Negotiators kick start marathon talks for climate deal
The Paris climate conference will, for the first time in over 20 years of UN negotiations, aims to achieve a legally binding and universal agreement.
Le Bourget (France): A day after world leaders including Prime Minister Narendra Modi vowed to unitedly fight climate change, negotiators from 195 countries began marathon talks Tuesday to strike a historic deal to curb greenhouse gas and overcome a thorny divide on financing to developing nations.
Negotiators on Tuesday scrambled to give shape to a 54-page text into a blueprint that can be approved by December 11.
The conference will, for the first time in over 20 years of UN negotiations, aims to achieve a legally binding and universal agreement, with the aim of keeping the rise in global temperatures to below 2 degrees C over pre-industrial levels.
Scientists estimate that if the world warms by more than 2 degrees C on average above the pre-industrial levels by the end of this century, the effects of climate change will become catastrophic and irreversible.
A 2 degrees C limit has long been the goal of UN climate summits, and current pledges from all countries are estimated to lead to warming of 2.7 degrees C to 3 degrees C, although the proposed deal has a provision for increased emissions cuts in future.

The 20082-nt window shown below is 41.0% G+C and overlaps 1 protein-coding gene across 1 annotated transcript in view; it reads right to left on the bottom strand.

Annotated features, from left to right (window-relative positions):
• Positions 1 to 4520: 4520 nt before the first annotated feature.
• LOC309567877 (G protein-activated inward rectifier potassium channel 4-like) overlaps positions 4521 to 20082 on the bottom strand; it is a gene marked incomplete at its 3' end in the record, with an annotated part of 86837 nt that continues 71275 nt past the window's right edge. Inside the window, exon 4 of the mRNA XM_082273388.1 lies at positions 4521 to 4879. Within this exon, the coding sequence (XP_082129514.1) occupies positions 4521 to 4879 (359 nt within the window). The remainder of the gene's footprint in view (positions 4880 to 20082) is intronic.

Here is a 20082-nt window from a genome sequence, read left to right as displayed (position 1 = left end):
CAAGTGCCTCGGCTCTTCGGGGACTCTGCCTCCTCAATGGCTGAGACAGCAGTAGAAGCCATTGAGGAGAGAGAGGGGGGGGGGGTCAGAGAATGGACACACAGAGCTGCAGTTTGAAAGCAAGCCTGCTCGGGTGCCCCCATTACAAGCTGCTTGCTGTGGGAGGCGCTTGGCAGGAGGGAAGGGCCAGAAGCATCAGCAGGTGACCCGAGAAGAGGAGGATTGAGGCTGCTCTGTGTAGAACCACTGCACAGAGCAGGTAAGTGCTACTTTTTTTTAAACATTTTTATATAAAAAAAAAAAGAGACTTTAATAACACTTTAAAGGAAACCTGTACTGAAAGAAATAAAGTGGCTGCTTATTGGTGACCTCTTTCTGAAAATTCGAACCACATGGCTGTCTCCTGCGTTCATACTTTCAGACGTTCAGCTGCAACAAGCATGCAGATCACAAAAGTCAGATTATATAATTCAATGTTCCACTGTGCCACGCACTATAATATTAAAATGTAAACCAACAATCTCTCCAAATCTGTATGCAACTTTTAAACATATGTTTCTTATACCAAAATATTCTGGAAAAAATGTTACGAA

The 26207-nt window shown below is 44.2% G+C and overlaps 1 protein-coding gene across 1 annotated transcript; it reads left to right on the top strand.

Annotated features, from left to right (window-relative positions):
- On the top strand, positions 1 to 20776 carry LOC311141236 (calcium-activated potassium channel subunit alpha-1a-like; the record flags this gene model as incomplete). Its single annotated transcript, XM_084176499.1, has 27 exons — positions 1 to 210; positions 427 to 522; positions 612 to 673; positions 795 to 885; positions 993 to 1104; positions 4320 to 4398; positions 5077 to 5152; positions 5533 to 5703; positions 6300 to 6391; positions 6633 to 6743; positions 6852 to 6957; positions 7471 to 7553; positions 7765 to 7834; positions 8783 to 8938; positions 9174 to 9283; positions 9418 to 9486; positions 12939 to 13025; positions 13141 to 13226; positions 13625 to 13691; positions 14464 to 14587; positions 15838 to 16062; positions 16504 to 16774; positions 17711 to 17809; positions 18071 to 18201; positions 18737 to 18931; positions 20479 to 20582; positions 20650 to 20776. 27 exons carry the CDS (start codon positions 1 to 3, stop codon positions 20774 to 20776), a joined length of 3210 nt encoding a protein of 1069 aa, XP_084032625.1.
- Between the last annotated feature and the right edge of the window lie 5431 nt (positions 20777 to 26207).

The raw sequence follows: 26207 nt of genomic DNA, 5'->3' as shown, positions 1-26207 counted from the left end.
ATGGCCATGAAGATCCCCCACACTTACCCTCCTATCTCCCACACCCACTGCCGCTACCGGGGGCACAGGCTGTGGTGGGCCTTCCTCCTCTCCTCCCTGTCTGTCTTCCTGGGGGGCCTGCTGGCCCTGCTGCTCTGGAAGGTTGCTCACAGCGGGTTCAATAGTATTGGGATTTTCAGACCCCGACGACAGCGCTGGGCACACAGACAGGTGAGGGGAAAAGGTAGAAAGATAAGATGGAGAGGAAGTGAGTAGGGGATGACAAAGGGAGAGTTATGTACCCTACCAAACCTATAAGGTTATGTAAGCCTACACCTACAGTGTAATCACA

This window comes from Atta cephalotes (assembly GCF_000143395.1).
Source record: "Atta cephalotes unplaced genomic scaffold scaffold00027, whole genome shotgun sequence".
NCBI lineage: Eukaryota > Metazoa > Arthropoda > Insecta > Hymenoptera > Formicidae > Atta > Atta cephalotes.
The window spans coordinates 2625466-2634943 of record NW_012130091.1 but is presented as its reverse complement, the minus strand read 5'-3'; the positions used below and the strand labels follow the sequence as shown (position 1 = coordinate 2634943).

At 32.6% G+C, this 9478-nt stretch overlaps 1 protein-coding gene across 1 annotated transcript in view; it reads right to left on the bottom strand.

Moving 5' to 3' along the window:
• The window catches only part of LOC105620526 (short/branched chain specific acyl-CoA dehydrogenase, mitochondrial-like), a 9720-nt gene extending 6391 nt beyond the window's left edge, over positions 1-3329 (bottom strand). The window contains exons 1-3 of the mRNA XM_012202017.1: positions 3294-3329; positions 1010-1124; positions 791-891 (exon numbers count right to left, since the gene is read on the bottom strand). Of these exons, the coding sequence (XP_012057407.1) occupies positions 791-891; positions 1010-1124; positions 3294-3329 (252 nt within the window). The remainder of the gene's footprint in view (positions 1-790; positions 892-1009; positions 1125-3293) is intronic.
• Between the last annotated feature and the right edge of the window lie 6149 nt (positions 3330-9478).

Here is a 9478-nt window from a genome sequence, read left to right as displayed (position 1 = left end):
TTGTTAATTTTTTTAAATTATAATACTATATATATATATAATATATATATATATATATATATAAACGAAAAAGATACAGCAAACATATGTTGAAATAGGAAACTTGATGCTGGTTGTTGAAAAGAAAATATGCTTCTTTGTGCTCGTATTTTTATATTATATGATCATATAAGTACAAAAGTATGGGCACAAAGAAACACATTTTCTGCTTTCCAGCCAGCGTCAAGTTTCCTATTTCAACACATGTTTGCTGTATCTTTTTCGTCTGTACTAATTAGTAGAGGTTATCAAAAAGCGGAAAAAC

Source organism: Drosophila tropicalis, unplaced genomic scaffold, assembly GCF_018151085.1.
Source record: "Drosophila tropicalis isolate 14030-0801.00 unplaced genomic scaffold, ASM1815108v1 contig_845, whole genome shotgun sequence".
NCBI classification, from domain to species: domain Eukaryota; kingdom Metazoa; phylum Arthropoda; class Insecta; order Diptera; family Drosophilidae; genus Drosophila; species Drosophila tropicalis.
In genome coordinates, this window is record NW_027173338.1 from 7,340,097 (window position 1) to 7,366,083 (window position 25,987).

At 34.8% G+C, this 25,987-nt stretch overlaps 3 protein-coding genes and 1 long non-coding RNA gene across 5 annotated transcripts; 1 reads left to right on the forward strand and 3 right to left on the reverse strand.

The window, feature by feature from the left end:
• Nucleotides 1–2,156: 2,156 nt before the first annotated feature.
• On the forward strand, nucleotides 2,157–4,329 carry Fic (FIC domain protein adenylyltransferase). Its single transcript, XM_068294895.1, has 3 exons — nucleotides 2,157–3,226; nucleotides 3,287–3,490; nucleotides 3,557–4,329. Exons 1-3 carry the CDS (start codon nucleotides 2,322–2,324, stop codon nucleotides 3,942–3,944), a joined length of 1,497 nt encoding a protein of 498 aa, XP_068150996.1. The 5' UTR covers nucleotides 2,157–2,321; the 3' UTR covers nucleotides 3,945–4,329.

Countries like China and India have laid out plans for cuts to their emissions. These will form the centrepiece of any deal at the summit.
Modi has cautioned against any unilateral steps that will lead to an economic barrier in the battle against climate change. He hoped the developed countries would mobilise USD 100 billion annually by 2020 for mitigation and adaptation.
"The principles of equity and common but differentiated responsibilities must remain the bedrock of our collective enterprise," Modi said.
The summit is being held under the shadow of the deadly Paris terror attacks that killed 130 people two weeks ago. About 2,800 police and soldiers have been deployed around the conference site and over 6,000 have been deployed in the city.
French police today banned demonstrations on Paris' prestigious Champs Elysees avenue and near the venue for the UN climate conference.
"Other bans could be implemented, depending on the necessity and the circumstances," police warned.
The 12-day conference also began in the backdrop of a UN report that said 2015 threatens to become the hottest year ever recorded in history.
The most difficult issues at the summit include working out how to share the burden of taking action between rich and poor nations, how to finance the cost of adapting to global warming and the legal format of any final text.
More than 180 countries have submitted their plans to reduce the harmful emissions that cause climate change.
The UN climate process concerns the use of fossil fuels, the backbone of the world's energy supply -- and that puts the interests of developing nations at stake.
New Delhi-based Centre for Science and Environment said India has articulated the principle of equity and common but differentiated responsibilities (CBDR) in terms of carbon space for the first time and has set the tone for the negotiations.